The Fort Frances Lakers Junior A hockey team is ramping up operations for another season, and that means they need housing for players.
Sarah Kivimaki, billet co-ordinator for the Lakers says a billet family is meant to be a surrogate for players when they can’t be near their own families.
“You are their place where they feel safe, you’re their home away from home,” Kivimaki said. “You’re there to congratulate them on a win and build them up after a loss.”
She says being a billet is a great experience.
“Last year was my first year being the billet co-ordinator, it was actually my first year being a billet as well,” Kivimaki said. “It was such a rewarding experience. We had two billets, one of them left in December and went to another team and we filled his spot with a player coming in from Dryden who was traded to our team. They just become a part of your family. It’s pretty amazing how quickly they fit right into your routine.”
Requirements of the billet families are straightforward. Kivimaki said most players would prefer to have their own room and families are asked to provide one hot meal per day to the players. Then for other meals, give the player access to the kitchen. Players are responsible for their own transportation and many will bring their own cars if they have them. If not, they can co-ordinate with teammates to get to and from the rink.
In return for housing a player, families receive a $500 per month stipend as well as one season pass to Lakers games per player housed, up to two passes as well as invitations to exclusive team events and billet family appreciation events.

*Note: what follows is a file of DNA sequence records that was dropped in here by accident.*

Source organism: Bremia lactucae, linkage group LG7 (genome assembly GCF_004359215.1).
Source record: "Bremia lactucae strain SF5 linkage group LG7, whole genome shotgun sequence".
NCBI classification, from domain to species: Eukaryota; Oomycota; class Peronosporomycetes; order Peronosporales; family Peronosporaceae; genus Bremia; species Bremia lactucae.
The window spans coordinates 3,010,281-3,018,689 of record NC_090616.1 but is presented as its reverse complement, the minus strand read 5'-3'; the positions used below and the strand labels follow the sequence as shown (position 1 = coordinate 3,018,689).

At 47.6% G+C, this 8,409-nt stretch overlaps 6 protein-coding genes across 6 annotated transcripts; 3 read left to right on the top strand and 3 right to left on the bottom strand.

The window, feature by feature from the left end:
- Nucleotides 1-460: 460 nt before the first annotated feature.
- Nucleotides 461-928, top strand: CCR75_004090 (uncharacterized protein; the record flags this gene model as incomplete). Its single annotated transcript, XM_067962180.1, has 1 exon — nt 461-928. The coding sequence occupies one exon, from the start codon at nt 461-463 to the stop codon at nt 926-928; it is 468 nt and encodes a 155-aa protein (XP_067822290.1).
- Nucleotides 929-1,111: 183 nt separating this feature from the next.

Players can range in age from 16-21, with most being on the older side of the range, 18-19. They are required to follow house and team rules.
“There are rules, and curfews and things like that,” Kivimaki said. “And, of course, house rules apply.”
The team has handbooks for players and billet families to follow, and if there are any issues with rules or curfews, Kivimaki or the coach would step in, though Kivimaki says there haven’t really been any issues in the past.
“The boys haven’t had any problems,” Kivimaki said. “They’re here to play hockey, that’s their focus. Some of them still do online schooling, some of them just spend their time solely focused on their hockey with workouts, practices, runs, and some of them will look for employment while they’re here.”
Kivimaki also hopes that with fewer COVID restrictions there will be more opportunities for community involvement as well.
Housing can start as early as training camp for signed players, Kivimaki says. Camp begins Sept. 9. Most players will be getting their own accommodations for the camp.
“If a player is signed and I have a home for them, then I’ll most likely place them there,” she said. “I know we have a guy who’s coming in, he’s already been signed, so he’ll move into our house around Sept. 7.”
Billeting goes from the start of the season right after training camp until the two-week Christmas break midway through December and then resumes in the new year, until the team is eliminated from the playoffs. The team also has a significant away schedule of 27 games as well.
Anyone interested in hosting a Lakers player or two this season can contact Sarah Kivimaki at (807) 275-6991.